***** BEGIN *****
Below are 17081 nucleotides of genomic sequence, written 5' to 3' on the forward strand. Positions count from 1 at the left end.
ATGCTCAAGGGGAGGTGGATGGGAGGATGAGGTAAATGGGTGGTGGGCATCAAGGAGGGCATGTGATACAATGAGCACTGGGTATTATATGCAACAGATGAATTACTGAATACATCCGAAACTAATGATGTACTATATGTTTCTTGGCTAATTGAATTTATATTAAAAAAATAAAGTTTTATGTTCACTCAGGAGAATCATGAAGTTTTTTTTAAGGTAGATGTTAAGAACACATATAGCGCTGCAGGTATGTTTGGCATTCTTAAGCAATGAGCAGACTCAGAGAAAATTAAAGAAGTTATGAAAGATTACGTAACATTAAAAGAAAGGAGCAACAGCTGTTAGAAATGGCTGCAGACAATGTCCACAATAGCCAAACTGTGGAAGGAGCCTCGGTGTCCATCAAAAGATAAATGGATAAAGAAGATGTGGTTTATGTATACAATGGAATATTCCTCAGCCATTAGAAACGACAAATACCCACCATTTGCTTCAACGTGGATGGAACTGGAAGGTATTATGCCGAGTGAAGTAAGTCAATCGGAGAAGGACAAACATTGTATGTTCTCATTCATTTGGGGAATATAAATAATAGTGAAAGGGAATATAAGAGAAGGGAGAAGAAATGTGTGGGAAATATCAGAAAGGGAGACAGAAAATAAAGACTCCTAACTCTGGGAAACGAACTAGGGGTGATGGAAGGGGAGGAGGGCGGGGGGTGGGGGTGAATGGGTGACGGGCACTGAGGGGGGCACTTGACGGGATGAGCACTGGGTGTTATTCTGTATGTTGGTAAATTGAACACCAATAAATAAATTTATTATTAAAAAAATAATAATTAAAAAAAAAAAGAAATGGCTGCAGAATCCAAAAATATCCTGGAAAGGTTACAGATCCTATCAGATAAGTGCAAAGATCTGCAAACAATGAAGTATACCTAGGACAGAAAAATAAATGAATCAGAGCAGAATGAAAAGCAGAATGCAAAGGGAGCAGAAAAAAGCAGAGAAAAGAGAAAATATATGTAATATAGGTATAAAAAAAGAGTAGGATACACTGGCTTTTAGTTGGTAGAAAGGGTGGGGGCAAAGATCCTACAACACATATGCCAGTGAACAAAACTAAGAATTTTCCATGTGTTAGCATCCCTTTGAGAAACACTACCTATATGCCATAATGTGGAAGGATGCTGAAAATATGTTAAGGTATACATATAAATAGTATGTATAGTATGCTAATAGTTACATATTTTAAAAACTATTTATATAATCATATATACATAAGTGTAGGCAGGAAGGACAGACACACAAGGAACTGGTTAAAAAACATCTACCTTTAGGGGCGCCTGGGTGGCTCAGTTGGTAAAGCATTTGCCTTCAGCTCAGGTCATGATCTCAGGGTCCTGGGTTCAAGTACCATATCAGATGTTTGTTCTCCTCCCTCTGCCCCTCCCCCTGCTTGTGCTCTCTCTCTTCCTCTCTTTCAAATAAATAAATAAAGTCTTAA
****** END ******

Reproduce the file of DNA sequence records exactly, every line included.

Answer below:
Below are 17081 nucleotides of genomic sequence, written 5' to 3' on the forward strand. Positions count from 1 at the left end.
ATGCTCAAGGGGAGGTGGATGGGAGGATGAGGTAAATGGGTGGTGGGCATCAAGGAGGGCATGTGATACAATGAGCACTGGGTATTATATGCAACAGATGAATTACTGAATACATCCGAAACTAATGATGTACTATATGTTTCTTGGCTAATTGAATTTATATTAAAAAAATAAAGTTTTATGTTCACTCAGGAGAATCATGAAGTTTTTTTTAAGGTAGATGTTAAGAACACATATAGCGCTGCAGGTATGTTTGGCATTCTTAAGCAATGAGCAGACTCAGAGAAAATTAAAGAAGTTATGAAAGATTACGTAACATTAAAAGAAAGGAGCAACAGCTGTTAGAAATGGCTGCAGACAATGTCCACAATAGCCAAACTGTGGAAGGAGCCTCGGTGTCCATCAAAAGATAAATGGATAAAGAAGATGTGGTTTATGTATACAATGGAATATTCCTCAGCCATTAGAAACGACAAATACCCACCATTTGCTTCAACGTGGATGGAACTGGAAGGTATTATGCCGAGTGAAGTAAGTCAATCGGAGAAGGACAAACATTGTATGTTCTCATTCATTTGGGGAATATAAATAATAGTGAAAGGGAATATAAGAGAAGGGAGAAGAAATGTGTGGGAAATATCAGAAAGGGAGACAGAAAATAAAGACTCCTAACTCTGGGAAACGAACTAGGGGTGATGGAAGGGGAGGAGGGCGGGGGGTGGGGGTGAATGGGTGACGGGCACTGAGGGGGGCACTTGACGGGATGAGCACTGGGTGTTATTCTGTATGTTGGTAAATTGAACACCAATAAATAAATTTATTATTAAAAAAATAATAATTAAAAAAAAAAAGAAATGGCTGCAGAATCCAAAAATATCCTGGAAAGGTTACAGATCCTATCAGATAAGTGCAAAGATCTGCAAACAATGAAGTATACCTAGGACAGAAAAATAAATGAATCAGAGCAGAATGAAAAGCAGAATGCAAAGGGAGCAGAAAAAAGCAGAGAAAAGAGAAAATATATGTAATATAGGTATAAAAAAAGAGTAGGATACACTGGCTTTTAGTTGGTAGAAAGGGTGGGGGCAAAGATCCTACAACACATATGCCAGTGAACAAAACTAAGAATTTTCCATGTGTTAGCATCCCTTTGAGAAACACTACCTATATGCCATAATGTGGAAGGATGCTGAAAATATGTTAAGGTATACATATAAATAGTATGTATAGTATGCTAATAGTTACATATTTTAAAAACTATTTATATAATCATATATACATAAGTGTAGGCAGGAAGGACAGACACACAAGGAACTGGTTAAAAAACATCTACCTTTAGGGGCGCCTGGGTGGCTCAGTTGGTAAAGCATTTGCCTTCAGCTCAGGTCATGATCTCAGGGTCCTGGGTTCAAGTACCATATCAGATGTTTGTTCTCCTCCCTCTGCCCCTCCCCCTGCTTGTGCTCTCTCTCTTCCTCTCTTTCAAATAAATAAATAAAGTCTTAA